Historically High Bluefin Tuna Quota Set by ICCAT
The Bluefin tuna industry received a windfall in Marrakech, with proposed TAC increases over the period 2018 to 2020, culminating in the highest TAC ever set. There is a hike on the 2018 TAC of 4,500 tonnes, up to 28,200 tonnes from 23,655 in 2017, with a projected increase to 36,000 tonnes for 2020. This is despite uncertainties over the extent of the recovery of the resource, uncertainty which meant ICCAT was unable to move from a recovery plan to a management plan.
Despite this windfall, the Spanish industry was disappointed by the outcome. It accused the EU of not knowing how to negotiate, given the acceptance by the EU of a small reduction in its TAC allocation key. Others accused ICCAT of placing short term profit ahead of longer term conservation, and the TAC hikes a disgrace.
With such relatively large increases in TACs over the next 3 years, it is well within the powers of Member States to step up and allocate a quota to the small-scale fishery sectors, which have been on the sharp end of conservation measures since 2006.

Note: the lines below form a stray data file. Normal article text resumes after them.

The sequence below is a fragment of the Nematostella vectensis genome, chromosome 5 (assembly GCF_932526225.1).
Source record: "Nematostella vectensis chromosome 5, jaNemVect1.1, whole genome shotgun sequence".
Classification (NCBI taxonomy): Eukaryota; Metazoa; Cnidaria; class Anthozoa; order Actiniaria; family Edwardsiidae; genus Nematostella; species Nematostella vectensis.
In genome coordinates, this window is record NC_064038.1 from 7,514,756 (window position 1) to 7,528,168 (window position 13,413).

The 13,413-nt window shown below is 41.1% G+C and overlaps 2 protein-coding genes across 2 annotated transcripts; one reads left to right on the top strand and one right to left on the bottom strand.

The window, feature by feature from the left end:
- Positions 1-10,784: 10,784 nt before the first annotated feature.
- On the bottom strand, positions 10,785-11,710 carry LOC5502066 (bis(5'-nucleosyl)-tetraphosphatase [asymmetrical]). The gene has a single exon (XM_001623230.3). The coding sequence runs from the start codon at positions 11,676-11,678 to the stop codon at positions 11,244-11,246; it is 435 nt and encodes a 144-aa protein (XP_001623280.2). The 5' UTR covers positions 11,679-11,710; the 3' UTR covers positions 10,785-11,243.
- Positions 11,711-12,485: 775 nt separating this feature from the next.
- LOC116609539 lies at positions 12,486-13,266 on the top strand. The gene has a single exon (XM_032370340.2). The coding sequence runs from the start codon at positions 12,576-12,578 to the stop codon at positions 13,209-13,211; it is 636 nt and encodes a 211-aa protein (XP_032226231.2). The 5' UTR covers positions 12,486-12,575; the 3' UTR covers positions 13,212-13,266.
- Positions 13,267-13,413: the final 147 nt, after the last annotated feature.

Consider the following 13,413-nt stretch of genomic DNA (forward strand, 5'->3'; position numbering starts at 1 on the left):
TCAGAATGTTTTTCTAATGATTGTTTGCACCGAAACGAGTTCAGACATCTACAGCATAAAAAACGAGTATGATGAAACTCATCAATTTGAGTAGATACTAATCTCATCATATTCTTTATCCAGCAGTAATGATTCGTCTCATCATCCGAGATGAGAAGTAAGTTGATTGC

Interestingly ICCAT highlighted that the needs of artisanal fisheries in coastal developing contracting party countries (CPCs) could receive part of the unallocated reserves from ICCAT in 2019 and 2020. This could pave the way for a dedicated artisanal fishery Bluefin tuna quota at ICCAT level, given political will to do so.
In this sea of plenty, LIFE urges the EU and Member States to do the right thing, and allocate a fair share tuna quota to small scale hook and line fishers, as we have been urging for years.